2. Sponsorship of female lawyers has rightfully received much attention recently. Firm leaders must work to take female lawyers under their wing and both advocate for them in internal politics and provide them with rich external client-facing opportunities. As an aside, I have heard more than several anecdotes where the female leaders in a firm have been the harshest on young female attorneys. It is imperative that women leaders advocate on behalf of their younger counterparts. Both male and female leaders need to be aligned in this goal for progress to be made.

3. Culture is king and law firms need to focus on creating a warmer environment to reduce turbulence. Even a well-meaning group of male partners will have a hard time creating this environment without the addition of women in decision-making roles. Men and women undoubtedly view situations through very different lenses and women partners can help to identify unintentional biases and culture concerns that male partners may not be conscious of.

4. In considering how to create a warmer environment, firm leaders need to be aware of any cancerous individuals in the firm and eradicate them immediately. A firm’s bottom line will be better off, even if the person was a rainmaker. The amount of lost productivity caused by a single toxic individual is staggering. I have experienced this first-hand.

5. It takes careful and skilled management to create a healthy environment for everyone, and especially for female lawyers. Firms should be wary of promoting lawyers with no management experience into management roles. Managers should be empathetic leaders willing to make the tough decisions, and should be well trained on how to manage people bound together in an organization. This is extraordinarily difficult to do.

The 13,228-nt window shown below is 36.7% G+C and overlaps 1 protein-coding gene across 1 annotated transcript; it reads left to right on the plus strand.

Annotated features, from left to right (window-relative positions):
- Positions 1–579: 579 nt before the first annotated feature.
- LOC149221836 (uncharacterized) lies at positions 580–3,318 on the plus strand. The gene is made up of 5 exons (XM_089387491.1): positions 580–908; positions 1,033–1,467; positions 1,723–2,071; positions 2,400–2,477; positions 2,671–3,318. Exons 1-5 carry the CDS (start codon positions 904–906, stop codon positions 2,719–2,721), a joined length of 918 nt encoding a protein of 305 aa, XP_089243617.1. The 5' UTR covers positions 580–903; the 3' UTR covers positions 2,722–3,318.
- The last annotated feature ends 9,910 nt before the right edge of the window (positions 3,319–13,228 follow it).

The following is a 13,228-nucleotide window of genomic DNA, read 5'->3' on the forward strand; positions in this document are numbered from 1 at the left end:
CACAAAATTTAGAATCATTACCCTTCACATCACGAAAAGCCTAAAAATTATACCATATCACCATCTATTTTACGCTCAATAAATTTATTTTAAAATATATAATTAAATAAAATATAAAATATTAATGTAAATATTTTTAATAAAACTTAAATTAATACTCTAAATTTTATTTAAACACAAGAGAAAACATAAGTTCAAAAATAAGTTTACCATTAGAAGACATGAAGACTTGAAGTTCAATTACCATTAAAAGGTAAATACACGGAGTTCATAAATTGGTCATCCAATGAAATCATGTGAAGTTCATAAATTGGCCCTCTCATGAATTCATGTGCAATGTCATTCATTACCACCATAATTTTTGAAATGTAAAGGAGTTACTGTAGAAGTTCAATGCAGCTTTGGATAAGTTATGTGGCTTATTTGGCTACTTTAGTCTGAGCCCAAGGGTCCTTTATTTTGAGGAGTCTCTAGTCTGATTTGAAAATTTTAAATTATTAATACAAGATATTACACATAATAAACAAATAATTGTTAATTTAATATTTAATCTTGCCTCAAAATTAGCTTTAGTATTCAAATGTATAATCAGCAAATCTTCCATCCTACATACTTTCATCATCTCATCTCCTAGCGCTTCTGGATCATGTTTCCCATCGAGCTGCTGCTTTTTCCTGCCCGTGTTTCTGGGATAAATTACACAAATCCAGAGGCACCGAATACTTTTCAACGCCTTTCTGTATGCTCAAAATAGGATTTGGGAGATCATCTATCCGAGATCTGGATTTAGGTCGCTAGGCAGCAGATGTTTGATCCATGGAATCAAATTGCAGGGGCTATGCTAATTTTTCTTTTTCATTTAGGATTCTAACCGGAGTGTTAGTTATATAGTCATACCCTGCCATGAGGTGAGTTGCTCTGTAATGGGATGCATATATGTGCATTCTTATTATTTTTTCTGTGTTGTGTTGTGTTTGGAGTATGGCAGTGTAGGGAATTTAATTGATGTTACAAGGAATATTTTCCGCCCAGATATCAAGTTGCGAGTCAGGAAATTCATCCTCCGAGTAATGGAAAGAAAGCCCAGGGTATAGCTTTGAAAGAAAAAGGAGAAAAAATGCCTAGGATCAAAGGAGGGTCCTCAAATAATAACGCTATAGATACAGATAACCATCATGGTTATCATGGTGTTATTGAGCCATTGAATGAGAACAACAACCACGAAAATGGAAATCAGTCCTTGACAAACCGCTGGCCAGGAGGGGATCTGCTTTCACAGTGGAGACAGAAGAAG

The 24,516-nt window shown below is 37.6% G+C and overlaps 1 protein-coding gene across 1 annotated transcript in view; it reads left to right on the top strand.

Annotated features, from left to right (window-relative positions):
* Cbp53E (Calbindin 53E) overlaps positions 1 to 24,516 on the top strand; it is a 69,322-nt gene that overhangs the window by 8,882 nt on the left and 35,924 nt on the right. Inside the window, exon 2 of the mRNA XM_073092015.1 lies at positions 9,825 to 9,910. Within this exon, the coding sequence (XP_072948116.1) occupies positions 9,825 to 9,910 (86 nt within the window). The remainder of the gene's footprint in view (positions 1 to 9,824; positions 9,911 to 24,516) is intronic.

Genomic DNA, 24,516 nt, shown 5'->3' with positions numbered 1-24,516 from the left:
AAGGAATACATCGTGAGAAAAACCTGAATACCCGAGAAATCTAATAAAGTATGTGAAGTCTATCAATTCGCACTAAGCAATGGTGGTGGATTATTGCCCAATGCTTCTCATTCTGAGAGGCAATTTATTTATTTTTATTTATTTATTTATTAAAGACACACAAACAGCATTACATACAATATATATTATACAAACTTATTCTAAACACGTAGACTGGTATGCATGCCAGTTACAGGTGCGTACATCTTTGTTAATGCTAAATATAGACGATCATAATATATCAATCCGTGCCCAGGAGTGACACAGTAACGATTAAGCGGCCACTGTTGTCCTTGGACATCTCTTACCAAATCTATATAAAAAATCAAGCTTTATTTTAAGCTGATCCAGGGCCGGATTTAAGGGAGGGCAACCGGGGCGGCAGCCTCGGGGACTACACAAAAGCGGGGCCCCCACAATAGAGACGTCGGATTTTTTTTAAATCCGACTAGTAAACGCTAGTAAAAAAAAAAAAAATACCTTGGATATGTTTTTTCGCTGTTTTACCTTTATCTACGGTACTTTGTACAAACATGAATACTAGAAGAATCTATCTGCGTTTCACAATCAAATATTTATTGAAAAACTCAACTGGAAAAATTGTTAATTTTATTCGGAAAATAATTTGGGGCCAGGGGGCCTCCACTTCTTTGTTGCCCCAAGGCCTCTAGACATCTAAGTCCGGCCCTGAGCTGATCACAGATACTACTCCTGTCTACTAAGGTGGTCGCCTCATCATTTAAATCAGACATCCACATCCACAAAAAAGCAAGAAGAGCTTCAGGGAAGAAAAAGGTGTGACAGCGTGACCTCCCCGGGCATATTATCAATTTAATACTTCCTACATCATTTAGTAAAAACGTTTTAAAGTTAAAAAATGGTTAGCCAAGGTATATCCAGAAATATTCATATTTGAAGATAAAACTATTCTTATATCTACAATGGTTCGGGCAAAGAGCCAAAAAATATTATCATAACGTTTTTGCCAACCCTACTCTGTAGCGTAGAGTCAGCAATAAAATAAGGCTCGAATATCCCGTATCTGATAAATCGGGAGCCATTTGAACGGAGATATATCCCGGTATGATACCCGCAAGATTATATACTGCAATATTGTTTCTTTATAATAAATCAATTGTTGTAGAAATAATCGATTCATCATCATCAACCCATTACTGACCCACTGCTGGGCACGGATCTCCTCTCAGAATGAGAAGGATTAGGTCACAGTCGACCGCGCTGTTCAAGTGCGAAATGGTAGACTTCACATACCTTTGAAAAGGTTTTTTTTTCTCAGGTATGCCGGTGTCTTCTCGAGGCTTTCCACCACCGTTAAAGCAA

Law firms everywhere and of all sizes should take a cue from Formula One. Firms should be focused on investing in research and trial and error implementation. They should work to re-engineer young female lawyers, improve a poor firm climate, and be faithful at all times to the end goal of reducing drag. Formula One cars are getting faster all the time due to significant investments in engineering. With a similar focus and investment, firms can make swift progress in promoting and retaining women.

Related Articles:
Latest Articles:
About the author:

Nicole Bradick is Director of Business Development at Potomac Law Group, an innovative full-service law firm focused on providing high-end legal services to corporate legal department at a fraction of traditional law firm rates. In that role, Nicole is responsible for leading the marketing and business development activities of the firm. In addition to her work with Potomac Law Group, Nicole has launched and run a legal services business, Custom Counsel, matching freelance attorneys with solo practitioners and law firms. Nicole has received recognition as an ABA Journal “Legal Rebel” and regularly speaks and writes on issues related to the changing legal marketplace and legal innovation. Prior to shifting her focus to the business of law, Nicole was a litigator practicing primarily in the areas of federal appeals, education law and commercial litigation. She also served as a law clerk to Hon. James B. Haines, Jr. of the US Bankruptcy Court.